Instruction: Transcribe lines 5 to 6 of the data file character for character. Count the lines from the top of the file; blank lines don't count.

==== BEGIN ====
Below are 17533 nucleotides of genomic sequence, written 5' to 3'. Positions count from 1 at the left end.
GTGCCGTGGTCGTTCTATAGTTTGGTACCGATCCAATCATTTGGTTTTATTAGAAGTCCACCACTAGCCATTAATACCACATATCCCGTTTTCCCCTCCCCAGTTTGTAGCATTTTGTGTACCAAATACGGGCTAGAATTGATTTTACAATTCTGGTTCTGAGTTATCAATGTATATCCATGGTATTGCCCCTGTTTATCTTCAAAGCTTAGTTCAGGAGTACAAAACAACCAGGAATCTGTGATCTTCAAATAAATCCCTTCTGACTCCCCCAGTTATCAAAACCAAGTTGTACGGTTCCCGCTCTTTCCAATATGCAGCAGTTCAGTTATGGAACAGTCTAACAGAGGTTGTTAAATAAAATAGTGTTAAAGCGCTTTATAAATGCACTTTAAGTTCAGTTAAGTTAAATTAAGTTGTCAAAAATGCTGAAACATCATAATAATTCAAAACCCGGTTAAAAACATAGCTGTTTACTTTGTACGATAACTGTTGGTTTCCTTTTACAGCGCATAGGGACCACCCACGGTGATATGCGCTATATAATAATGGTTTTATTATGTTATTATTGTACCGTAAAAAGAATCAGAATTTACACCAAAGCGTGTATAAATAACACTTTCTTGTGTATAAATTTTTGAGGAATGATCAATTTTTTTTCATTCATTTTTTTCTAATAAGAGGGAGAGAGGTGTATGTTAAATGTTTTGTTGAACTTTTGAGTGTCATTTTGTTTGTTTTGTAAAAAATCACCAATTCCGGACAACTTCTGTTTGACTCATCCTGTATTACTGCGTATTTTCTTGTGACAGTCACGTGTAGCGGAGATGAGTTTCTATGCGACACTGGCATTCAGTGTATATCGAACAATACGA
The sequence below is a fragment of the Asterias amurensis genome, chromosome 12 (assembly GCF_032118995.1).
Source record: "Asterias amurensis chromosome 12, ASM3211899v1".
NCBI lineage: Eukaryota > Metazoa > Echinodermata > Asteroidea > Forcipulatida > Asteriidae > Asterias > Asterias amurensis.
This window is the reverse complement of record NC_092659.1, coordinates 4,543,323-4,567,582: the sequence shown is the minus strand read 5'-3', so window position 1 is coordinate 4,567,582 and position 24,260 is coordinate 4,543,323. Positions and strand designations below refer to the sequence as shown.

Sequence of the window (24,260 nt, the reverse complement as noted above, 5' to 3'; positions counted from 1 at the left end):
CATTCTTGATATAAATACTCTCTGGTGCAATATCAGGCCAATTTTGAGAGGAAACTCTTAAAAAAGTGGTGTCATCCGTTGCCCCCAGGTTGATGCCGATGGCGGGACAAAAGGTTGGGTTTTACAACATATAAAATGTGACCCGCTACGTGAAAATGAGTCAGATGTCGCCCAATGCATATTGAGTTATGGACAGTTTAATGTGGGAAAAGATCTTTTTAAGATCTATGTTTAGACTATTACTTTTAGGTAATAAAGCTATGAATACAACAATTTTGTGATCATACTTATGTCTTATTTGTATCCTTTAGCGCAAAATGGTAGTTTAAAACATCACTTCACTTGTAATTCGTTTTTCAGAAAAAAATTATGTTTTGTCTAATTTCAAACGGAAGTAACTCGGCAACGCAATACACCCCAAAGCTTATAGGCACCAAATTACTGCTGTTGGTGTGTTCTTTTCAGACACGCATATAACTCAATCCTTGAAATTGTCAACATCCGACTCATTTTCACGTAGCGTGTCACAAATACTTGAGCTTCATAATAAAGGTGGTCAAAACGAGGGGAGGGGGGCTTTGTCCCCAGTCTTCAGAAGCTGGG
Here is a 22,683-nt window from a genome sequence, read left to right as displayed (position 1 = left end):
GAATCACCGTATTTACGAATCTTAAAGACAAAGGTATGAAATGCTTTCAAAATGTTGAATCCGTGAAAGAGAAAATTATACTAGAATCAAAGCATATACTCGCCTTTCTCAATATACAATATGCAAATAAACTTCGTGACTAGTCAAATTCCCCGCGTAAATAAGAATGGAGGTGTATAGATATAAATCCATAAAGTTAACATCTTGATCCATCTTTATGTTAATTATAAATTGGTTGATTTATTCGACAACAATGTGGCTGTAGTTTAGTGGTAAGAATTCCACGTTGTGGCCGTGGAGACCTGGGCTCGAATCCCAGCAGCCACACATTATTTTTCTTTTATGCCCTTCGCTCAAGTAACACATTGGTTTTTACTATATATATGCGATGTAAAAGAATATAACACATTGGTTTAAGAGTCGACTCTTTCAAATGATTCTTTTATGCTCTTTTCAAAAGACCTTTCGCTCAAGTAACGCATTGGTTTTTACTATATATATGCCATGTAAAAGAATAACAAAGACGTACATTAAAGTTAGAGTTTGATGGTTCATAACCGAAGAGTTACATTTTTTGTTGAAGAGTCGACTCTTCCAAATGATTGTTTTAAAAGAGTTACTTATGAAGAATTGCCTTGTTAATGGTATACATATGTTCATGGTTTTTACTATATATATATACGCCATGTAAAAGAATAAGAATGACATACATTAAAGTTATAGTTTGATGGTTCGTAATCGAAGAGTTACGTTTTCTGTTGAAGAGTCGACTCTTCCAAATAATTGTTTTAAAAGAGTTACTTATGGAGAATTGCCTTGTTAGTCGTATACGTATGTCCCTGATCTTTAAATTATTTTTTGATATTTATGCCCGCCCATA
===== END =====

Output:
NCBI lineage: Eukaryota > Metazoa > Echinodermata > Asteroidea > Forcipulatida > Asteriidae > Asterias > Asterias amurensis.
This window is the reverse complement of record NC_092659.1, coordinates 4,543,323-4,567,582: the sequence shown is the minus strand read 5'-3', so window position 1 is coordinate 4,567,582 and position 24,260 is coordinate 4,543,323. Positions and strand designations below refer to the sequence as shown.